"If equity release is the only viable option, what happens if the numbers don’t add up? What happens if the property valuation is lower than expected?"
By the time equity release clients come to us its clear they have a real need for capital. We see many concerned about paying off an interest-only mortgage because of a noticeable gap between what they have saved and the amount owing. This can be a stressful time for clients and our job is to help them make the right decision, taking a holistic view of their finances.
Clients may have a range of options, such as raiding their emergency fund, dipping into a flexi pension, cashing in their savings and investments, or even downsizing. A good later life adviser will need to explore all of these before going down the lifetime mortgage route. But, having done this, if equity release is the only viable option, what happens if the numbers don’t add up? What happens if the property valuation is lower than expected?
We’ve recently been rethinking our equity release value proposition, as we utilise new specialist over-55s product solutions, which have recently come to market. This is part of our commitment to adding more value in the later life financial advice space. Here’s a recent client case study which illustrates the problem and demonstrates how we are now addressing the issue with new thinking.
Case study 1
The client was aged 65, a non-smoker and in good health. Their current property value - £400,000; existing interest-only mortgage to repay - £168,800; currently paying monthly interest of £352 pcm; monthly income of £5,500 net (includes income from personal pension annuity, rental income and current employment). They’ll receive a company pension of £2,000 pcm in two years plus full State pension.
Equity release solution
Maximum LTV: 35.7%.
Maximum advance: £142k.
Interest on voluntary payments lifetime mortgage: 3.8% p.a.
This still left a balance to be funded of £26k.
Our approach is now to examine unsecured lending alongside the equity release loan. We can do this as recent product innovations have introduced higher lending levels up to as much as £150k and longer repayment periods – up to 20 years - backed by underwriting which understands the over-55 borrower.
In this case study we were able to top up the maximum LTV on the lifetime mortgage by the deficit of £26k for a repayment figure which was close to the amount being paid on the client’s interest-only mortgage. The unsecured loan was deemed affordable, particularly as there are no contractual interest payments on the lifetime mortgage, and the client is looking forward to more pension income in two years’ time. The client was extremely happy, as they cleared the interest-only mortgage, were able to stay in the family home and had peace of mind.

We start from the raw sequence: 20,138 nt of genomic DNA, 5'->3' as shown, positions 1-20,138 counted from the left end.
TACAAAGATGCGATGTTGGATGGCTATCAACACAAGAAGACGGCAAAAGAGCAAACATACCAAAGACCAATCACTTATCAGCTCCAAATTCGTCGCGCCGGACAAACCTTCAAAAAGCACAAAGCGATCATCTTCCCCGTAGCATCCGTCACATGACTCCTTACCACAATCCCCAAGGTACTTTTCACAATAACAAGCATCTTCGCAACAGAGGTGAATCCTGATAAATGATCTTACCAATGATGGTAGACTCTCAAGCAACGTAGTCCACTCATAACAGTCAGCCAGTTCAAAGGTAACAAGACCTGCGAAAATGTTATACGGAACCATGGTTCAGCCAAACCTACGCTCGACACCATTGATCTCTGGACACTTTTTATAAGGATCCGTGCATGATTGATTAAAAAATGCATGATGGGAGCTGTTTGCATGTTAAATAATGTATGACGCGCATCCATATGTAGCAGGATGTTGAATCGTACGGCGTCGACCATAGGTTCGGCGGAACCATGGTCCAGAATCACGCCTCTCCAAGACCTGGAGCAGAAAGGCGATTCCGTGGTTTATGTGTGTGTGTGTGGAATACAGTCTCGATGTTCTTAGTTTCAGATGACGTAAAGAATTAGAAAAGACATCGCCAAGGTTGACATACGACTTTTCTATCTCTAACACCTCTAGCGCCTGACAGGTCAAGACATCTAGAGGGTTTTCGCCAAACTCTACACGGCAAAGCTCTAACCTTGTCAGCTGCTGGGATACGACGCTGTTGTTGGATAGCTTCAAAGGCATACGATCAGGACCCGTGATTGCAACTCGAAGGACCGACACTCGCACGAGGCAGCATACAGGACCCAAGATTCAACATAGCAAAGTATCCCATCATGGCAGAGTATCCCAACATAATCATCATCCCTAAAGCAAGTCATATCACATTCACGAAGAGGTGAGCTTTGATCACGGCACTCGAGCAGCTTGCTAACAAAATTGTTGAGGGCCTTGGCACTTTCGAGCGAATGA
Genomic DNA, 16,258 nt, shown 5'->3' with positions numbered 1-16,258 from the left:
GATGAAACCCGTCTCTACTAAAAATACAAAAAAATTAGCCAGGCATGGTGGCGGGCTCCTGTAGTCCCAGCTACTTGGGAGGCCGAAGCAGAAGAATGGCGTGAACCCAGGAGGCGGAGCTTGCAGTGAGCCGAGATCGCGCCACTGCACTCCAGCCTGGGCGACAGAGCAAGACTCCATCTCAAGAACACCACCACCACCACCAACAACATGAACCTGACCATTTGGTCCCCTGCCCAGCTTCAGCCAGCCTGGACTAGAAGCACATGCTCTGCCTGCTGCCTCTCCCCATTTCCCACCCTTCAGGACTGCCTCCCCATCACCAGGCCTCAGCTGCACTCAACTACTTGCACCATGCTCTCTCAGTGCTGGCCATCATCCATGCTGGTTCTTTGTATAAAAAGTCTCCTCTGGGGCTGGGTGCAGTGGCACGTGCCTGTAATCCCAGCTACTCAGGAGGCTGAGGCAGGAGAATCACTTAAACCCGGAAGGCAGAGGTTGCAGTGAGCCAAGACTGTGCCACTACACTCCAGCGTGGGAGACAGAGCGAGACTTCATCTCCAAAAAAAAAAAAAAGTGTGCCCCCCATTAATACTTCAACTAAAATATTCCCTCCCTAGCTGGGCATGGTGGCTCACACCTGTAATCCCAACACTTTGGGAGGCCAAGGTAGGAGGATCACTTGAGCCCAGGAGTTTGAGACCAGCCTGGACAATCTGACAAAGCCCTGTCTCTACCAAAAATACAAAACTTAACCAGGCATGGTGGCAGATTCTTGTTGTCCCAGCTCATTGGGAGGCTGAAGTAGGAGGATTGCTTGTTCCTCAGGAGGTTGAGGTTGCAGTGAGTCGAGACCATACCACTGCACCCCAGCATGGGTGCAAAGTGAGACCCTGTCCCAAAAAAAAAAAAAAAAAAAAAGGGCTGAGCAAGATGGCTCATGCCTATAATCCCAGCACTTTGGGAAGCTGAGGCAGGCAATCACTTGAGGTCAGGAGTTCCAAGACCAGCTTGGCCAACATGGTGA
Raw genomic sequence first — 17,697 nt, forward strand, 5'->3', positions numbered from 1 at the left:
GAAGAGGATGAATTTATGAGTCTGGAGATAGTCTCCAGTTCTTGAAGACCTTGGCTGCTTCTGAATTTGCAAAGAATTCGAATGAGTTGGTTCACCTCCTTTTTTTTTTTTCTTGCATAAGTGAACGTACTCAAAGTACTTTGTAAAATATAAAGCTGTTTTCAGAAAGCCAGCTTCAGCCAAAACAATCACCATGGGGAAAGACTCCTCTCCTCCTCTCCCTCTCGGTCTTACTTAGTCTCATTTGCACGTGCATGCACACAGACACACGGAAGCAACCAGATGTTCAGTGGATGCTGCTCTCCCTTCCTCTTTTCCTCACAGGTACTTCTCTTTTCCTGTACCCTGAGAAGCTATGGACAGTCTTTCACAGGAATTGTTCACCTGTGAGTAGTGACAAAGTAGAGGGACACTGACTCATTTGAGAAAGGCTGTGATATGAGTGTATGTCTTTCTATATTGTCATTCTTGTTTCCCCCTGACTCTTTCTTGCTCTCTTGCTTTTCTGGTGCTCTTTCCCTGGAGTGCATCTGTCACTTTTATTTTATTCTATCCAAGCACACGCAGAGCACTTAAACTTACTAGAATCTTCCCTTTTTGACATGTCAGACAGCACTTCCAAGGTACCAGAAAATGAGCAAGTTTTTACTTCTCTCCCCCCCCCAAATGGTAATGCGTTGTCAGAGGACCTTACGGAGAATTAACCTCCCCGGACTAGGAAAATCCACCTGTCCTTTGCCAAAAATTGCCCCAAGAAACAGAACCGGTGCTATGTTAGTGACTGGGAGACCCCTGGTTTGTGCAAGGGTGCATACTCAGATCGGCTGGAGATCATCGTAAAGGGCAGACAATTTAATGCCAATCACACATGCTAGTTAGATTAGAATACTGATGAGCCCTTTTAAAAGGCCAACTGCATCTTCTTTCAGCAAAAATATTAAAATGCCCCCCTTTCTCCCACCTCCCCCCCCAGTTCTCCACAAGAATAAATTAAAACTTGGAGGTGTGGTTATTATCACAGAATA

Reducing the debt to the estate
We see many clients exploring lifetime mortgages and have full and frank discussions on the roll-up effect to their estate.
This an area where we have started to modify our approach, again using unsecured borrowing. In this case study, the client had no other options than a lifetime mortgage with voluntary payments.
The client was 62, with a current property value of £600k. Their existing interest-only mortgage was £110k and they’re currently paying £229.17 pcm. Their monthly income was £3.5k net (includes income from personal pension annuity, and current employment). They’ll receive a company pension of £1,750 pcm in five years plus full State pension. Plus, they had an additional capital requirement of £110k to make home improvements and build a granny annexe. The total required was £220k.
Equity release solution
Maximum LTV: 36.94%.
Maximum advance: £221,640.
Equity release roll-up loan: £220,000; LTV 36.9%; interest rate of 4.99%.
Monthly interest rolled-up: £914.83
Total debt to estate: £674,257.
As the client was concerned about the level of debt to the estate, we offered a top-down option. Here we reduced the lifetime mortgage advance by approximately the amount that can be provided through an unsecured loan based on their current monthly interest-only mortgage monthly payment figure. The numbers looked very different after this:
The unsecured loan
Loan amount: £20,000; term: 13 years; monthly repayment: £196.22.
Reduced equity release loan by amount of unsecured loan:
£200,000; LTV: 33.33%; interest rate: 3.44%; monthly interest rolled-up: £573.33.
Total debt to estate: £435,382.
Lowering the equity release loan by £20,000 reduced the LTV and ER interest rate, which in turn made a dramatic difference to the residual debt to the estate on death. By taking a £20,000 unsecured loan the saving to the estate was a significant £235,875. This was enough to make the client feel better about taking a lifetime mortgage, particularly when shown the projected value of the property in today’s terms against the much smaller debt.
In addition to these examples, we are utilising this approach for clients unable to release sufficient equity due to downward property valuations and where property types are not acceptable to lenders. Existing equity release clients looking for additional funds for property renovations could also take this route instead of disturbing their existing arrangements.
As the later life lending sector takes on board the FCA review of last year, I strongly believe there is a place for this type of approach in the quest to deliver better outcomes for clients.